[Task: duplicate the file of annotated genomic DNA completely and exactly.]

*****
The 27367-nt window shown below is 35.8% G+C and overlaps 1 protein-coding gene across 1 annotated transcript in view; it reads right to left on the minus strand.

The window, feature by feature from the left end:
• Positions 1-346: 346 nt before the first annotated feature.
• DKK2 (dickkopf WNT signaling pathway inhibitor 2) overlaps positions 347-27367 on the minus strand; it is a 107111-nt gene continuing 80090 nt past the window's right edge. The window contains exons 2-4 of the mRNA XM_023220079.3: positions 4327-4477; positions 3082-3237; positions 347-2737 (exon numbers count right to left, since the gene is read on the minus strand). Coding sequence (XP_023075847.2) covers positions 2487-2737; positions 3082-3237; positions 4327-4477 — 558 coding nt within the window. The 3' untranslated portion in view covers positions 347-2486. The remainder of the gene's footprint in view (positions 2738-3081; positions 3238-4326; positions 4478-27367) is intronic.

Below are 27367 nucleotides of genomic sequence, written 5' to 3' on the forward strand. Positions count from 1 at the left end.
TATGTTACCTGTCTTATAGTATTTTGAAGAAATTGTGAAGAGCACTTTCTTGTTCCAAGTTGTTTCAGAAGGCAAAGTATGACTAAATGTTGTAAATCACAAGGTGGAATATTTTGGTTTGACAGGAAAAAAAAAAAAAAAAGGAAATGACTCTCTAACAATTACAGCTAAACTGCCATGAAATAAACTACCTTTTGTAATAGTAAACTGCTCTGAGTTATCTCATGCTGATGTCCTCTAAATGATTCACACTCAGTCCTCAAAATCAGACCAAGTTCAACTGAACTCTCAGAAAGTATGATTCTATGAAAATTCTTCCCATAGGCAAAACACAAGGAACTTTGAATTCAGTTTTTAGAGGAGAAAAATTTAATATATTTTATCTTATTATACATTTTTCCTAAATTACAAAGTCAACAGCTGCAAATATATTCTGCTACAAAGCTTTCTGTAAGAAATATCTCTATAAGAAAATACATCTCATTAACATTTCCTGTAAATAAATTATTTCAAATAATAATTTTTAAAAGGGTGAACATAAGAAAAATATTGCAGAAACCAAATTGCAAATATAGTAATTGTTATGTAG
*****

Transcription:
The 27367-nt window shown below is 35.8% G+C and overlaps 1 protein-coding gene across 1 annotated transcript in view; it reads right to left on the minus strand.

The window, feature by feature from the left end:
• Positions 1-346: 346 nt before the first annotated feature.
• DKK2 (dickkopf WNT signaling pathway inhibitor 2) overlaps positions 347-27367 on the minus strand; it is a 107111-nt gene continuing 80090 nt past the window's right edge. The window contains exons 2-4 of the mRNA XM_023220079.3: positions 4327-4477; positions 3082-3237; positions 347-2737 (exon numbers count right to left, since the gene is read on the minus strand). Coding sequence (XP_023075847.2) covers positions 2487-2737; positions 3082-3237; positions 4327-4477 — 558 coding nt within the window. The 3' untranslated portion in view covers positions 347-2486. The remainder of the gene's footprint in view (positions 2738-3081; positions 3238-4326; positions 4478-27367) is intronic.

Below are 27367 nucleotides of genomic sequence, written 5' to 3' on the forward strand. Positions count from 1 at the left end.
TATGTTACCTGTCTTATAGTATTTTGAAGAAATTGTGAAGAGCACTTTCTTGTTCCAAGTTGTTTCAGAAGGCAAAGTATGACTAAATGTTGTAAATCACAAGGTGGAATATTTTGGTTTGACAGGAAAAAAAAAAAAAAAAGGAAATGACTCTCTAACAATTACAGCTAAACTGCCATGAAATAAACTACCTTTTGTAATAGTAAACTGCTCTGAGTTATCTCATGCTGATGTCCTCTAAATGATTCACACTCAGTCCTCAAAATCAGACCAAGTTCAACTGAACTCTCAGAAAGTATGATTCTATGAAAATTCTTCCCATAGGCAAAACACAAGGAACTTTGAATTCAGTTTTTAGAGGAGAAAAATTTAATATATTTTATCTTATTATACATTTTTCCTAAATTACAAAGTCAACAGCTGCAAATATATTCTGCTACAAAGCTTTCTGTAAGAAATATCTCTATAAGAAAATACATCTCATTAACATTTCCTGTAAATAAATTATTTCAAATAATAATTTTTAAAAGGGTGAACATAAGAAAAATATTGCAGAAACCAAATTGCAAATATAGTAATTGTTATGTAG